For decades, investors have regarded the highly diversified Standard & Poor's 500 as a safe place in which to plow long-term investments. For most of the '90s, Americans were hectored to invest their money in S&P 500 index funds. Champions of the S&P 500 boasted incessantly about how S&P index funds crushed most mutual funds and stock pickers, all while charging lower management fees. But in the past two years, the safe S&P 500 has proved to be even more dangerous than the rest of the market. While the Dow is off 26.6 percent from its 2000 peak, the S&P 500 is off a whopping 40.6 percent.
The index is one of the more unlikely villains of the bubble. Despite perceptions, the index is not a passive investment vehicle. Instead, S&P is constantly choosing new stocks and booting old ones. And in the past few years, S&P's modus operandi—which receives surprisingly little scrutiny—led it, essentially, to recommend that investors buy highly speculative companies at or near their tops.
Standard & Poor's traces its roots to 1860, when Henry Varnum Poor, author of the definitive History of Railroads and Canals in the United States, started supplying financial data to investors. His company began to rate bonds in 1916 and merged with Standard Statistics in 1941 to form S&P. Since 1966, it has been part of the McGraw Hill empire, which also includes Business Week.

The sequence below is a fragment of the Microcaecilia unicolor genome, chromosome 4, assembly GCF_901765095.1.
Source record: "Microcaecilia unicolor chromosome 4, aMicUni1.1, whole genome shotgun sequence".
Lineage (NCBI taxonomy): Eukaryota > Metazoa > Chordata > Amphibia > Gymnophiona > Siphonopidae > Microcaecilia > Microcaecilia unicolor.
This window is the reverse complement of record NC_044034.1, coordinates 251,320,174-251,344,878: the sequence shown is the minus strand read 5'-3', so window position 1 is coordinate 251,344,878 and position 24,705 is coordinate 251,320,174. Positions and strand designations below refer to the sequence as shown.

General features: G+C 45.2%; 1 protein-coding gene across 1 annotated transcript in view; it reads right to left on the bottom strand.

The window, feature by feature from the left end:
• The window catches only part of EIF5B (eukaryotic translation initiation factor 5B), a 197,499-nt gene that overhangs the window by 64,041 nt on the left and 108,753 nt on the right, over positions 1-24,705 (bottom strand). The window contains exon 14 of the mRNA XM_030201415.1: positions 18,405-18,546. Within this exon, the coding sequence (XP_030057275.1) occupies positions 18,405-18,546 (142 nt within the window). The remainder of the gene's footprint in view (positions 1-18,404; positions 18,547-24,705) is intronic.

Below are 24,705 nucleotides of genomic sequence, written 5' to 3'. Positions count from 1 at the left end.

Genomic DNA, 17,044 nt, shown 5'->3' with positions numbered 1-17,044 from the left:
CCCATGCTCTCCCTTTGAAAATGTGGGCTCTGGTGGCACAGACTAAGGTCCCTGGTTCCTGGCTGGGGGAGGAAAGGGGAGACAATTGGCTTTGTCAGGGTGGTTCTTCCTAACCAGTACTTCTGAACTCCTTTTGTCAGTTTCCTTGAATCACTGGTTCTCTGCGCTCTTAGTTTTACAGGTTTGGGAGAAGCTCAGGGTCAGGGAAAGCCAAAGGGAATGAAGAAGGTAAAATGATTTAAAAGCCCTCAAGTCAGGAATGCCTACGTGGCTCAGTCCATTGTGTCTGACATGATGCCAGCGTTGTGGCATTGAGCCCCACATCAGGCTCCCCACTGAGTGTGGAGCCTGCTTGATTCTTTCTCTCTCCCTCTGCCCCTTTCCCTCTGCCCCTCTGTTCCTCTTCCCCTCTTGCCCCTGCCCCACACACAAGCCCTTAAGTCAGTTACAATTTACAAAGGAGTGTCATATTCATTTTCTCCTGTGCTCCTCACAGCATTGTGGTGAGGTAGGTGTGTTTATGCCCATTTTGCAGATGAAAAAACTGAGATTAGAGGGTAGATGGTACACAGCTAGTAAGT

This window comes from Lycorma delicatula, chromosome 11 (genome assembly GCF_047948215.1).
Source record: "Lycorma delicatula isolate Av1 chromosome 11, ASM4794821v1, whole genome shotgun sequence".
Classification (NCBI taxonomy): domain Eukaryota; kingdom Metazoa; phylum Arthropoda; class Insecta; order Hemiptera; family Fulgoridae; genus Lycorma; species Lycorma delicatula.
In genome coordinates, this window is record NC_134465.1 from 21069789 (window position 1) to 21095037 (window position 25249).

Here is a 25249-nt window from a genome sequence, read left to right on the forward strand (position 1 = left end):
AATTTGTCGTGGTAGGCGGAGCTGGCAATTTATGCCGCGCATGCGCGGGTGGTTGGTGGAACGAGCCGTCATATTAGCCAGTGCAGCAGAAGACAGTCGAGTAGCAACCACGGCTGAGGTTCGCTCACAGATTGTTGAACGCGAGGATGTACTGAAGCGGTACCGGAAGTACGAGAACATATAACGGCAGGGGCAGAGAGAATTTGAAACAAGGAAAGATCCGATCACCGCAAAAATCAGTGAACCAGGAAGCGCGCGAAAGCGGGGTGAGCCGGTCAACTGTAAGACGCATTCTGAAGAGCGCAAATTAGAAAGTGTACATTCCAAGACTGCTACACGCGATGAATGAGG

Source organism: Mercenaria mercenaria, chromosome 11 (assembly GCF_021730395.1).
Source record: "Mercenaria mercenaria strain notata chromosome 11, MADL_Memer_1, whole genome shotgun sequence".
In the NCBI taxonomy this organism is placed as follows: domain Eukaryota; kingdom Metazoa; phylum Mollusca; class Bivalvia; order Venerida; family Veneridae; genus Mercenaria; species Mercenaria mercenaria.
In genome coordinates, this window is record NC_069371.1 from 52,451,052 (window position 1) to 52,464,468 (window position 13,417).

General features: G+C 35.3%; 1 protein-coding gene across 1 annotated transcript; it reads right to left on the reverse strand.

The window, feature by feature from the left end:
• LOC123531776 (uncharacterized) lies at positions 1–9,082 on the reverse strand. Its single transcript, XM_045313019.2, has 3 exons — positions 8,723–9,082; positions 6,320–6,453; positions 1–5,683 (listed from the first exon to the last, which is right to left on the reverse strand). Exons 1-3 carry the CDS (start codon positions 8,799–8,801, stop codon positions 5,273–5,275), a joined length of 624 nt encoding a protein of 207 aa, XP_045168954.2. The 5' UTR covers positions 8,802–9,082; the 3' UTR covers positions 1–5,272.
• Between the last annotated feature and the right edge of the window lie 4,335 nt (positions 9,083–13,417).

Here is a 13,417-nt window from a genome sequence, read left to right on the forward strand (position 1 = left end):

S&P has compiled an index of 500 leading companies in critical industries around the world since 1957. (Today, it includes only U.S. companies.) And while it typically doesn't get as much press as the Nasdaq or the Dow, the S&P 500 is far more important than either. Because of its breadth and diversification, the S&P 500 is the crucial benchmark for professional investors. Investments by insurance companies, pension funds, college savings funds run by states, and public employee pension funds are either invested in the S&P 500 companies or mimic its makeup closely. "The S&P 500 is used by 97 percent of U.S. money managers and pension plan sponsors," S&P's Web site proudly notes. "More than $1 trillion is indexed to the S&P 500." (That sum is almost certainly lower now.) About 8 percent of the shares of every S&P 500 stock are held by index funds. As a result, S&P's eight-person Index Committee, which selects the companies that enter and leave the S&P 500, is a far more influential stock picker than Warren Buffett or Fidelity manager Peter Lynch.
When a company merges with another index company, or is acquired by a foreign concern, or files for Chapter 11, the S&P committee automatically deletes it. And some companies simply wither away to the point where the committee—which remains anonymous to forestall lobbying—determines them to be too insignificant to merit inclusion.